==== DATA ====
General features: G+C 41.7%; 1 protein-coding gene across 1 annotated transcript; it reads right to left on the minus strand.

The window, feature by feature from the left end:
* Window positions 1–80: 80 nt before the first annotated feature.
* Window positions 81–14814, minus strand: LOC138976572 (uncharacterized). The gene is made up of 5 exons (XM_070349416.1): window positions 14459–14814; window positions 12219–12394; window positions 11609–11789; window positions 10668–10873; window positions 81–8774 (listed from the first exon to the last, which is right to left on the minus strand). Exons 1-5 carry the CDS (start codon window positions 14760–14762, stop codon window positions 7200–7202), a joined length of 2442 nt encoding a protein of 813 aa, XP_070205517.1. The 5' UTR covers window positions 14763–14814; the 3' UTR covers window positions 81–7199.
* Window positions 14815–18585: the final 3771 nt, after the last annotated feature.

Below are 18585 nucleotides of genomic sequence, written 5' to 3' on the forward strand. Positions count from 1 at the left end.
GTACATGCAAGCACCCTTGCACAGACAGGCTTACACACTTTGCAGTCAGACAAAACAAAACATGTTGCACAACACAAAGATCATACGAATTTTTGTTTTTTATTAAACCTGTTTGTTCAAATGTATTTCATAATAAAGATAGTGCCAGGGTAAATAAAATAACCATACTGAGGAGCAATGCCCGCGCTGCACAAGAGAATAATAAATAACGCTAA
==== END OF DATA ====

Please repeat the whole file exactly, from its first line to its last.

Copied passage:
General features: G+C 41.7%; 1 protein-coding gene across 1 annotated transcript; it reads right to left on the minus strand.

The window, feature by feature from the left end:
* Window positions 1–80: 80 nt before the first annotated feature.
* Window positions 81–14814, minus strand: LOC138976572 (uncharacterized). The gene is made up of 5 exons (XM_070349416.1): window positions 14459–14814; window positions 12219–12394; window positions 11609–11789; window positions 10668–10873; window positions 81–8774 (listed from the first exon to the last, which is right to left on the minus strand). Exons 1-5 carry the CDS (start codon window positions 14760–14762, stop codon window positions 7200–7202), a joined length of 2442 nt encoding a protein of 813 aa, XP_070205517.1. The 5' UTR covers window positions 14763–14814; the 3' UTR covers window positions 81–7199.
* Window positions 14815–18585: the final 3771 nt, after the last annotated feature.

Below are 18585 nucleotides of genomic sequence, written 5' to 3' on the forward strand. Positions count from 1 at the left end.
GTACATGCAAGCACCCTTGCACAGACAGGCTTACACACTTTGCAGTCAGACAAAACAAAACATGTTGCACAACACAAAGATCATACGAATTTTTGTTTTTTATTAAACCTGTTTGTTCAAATGTATTTCATAATAAAGATAGTGCCAGGGTAAATAAAATAACCATACTGAGGAGCAATGCCCGCGCTGCACAAGAGAATAATAAATAACGCTAA